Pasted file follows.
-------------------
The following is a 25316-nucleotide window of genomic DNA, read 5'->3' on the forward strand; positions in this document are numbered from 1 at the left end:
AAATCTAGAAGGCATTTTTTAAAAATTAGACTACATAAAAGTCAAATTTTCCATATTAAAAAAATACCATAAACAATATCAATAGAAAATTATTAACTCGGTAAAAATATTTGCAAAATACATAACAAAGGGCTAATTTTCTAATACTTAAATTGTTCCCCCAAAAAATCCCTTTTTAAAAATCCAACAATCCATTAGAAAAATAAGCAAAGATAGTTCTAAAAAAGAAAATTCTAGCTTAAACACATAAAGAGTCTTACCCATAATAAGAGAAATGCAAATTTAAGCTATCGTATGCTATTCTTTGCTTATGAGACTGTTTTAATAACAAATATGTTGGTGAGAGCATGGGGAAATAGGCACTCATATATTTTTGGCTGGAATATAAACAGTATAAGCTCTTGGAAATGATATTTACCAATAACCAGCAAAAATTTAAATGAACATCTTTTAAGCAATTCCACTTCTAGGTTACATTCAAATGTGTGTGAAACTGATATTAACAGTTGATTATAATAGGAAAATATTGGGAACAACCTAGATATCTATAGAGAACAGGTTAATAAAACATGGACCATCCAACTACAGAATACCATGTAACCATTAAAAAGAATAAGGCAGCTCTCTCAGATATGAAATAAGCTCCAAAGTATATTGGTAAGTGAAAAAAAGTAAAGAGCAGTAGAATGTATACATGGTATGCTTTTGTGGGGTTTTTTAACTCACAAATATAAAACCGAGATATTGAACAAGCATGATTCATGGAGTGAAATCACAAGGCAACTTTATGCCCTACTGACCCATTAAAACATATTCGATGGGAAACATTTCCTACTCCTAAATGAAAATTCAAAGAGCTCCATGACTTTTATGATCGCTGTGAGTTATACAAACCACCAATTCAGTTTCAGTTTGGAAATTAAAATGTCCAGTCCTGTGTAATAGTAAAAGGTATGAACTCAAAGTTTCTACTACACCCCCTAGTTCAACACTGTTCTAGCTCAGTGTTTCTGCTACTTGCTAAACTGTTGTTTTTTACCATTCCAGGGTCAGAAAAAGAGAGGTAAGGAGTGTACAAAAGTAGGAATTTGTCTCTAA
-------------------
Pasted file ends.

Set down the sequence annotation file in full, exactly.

The following is a 25316-nucleotide window of genomic DNA, read 5'->3' on the forward strand; positions in this document are numbered from 1 at the left end:
AAATCTAGAAGGCATTTTTTAAAAATTAGACTACATAAAAGTCAAATTTTCCATATTAAAAAAATACCATAAACAATATCAATAGAAAATTATTAACTCGGTAAAAATATTTGCAAAATACATAACAAAGGGCTAATTTTCTAATACTTAAATTGTTCCCCCAAAAAATCCCTTTTTAAAAATCCAACAATCCATTAGAAAAATAAGCAAAGATAGTTCTAAAAAAGAAAATTCTAGCTTAAACACATAAAGAGTCTTACCCATAATAAGAGAAATGCAAATTTAAGCTATCGTATGCTATTCTTTGCTTATGAGACTGTTTTAATAACAAATATGTTGGTGAGAGCATGGGGAAATAGGCACTCATATATTTTTGGCTGGAATATAAACAGTATAAGCTCTTGGAAATGATATTTACCAATAACCAGCAAAAATTTAAATGAACATCTTTTAAGCAATTCCACTTCTAGGTTACATTCAAATGTGTGTGAAACTGATATTAACAGTTGATTATAATAGGAAAATATTGGGAACAACCTAGATATCTATAGAGAACAGGTTAATAAAACATGGACCATCCAACTACAGAATACCATGTAACCATTAAAAAGAATAAGGCAGCTCTCTCAGATATGAAATAAGCTCCAAAGTATATTGGTAAGTGAAAAAAAGTAAAGAGCAGTAGAATGTATACATGGTATGCTTTTGTGGGGTTTTTTAACTCACAAATATAAAACCGAGATATTGAACAAGCATGATTCATGGAGTGAAATCACAAGGCAACTTTATGCCCTACTGACCCATTAAAACATATTCGATGGGAAACATTTCCTACTCCTAAATGAAAATTCAAAGAGCTCCATGACTTTTATGATCGCTGTGAGTTATACAAACCACCAATTCAGTTTCAGTTTGGAAATTAAAATGTCCAGTCCTGTGTAATAGTAAAAGGTATGAACTCAAAGTTTCTACTACACCCCCTAGTTCAACACTGTTCTAGCTCAGTGTTTCTGCTACTTGCTAAACTGTTGTTTTTTACCATTCCAGGGTCAGAAAAAGAGAGGTAAGGAGTGTACAAAAGTAGGAATTTGTCTCTAA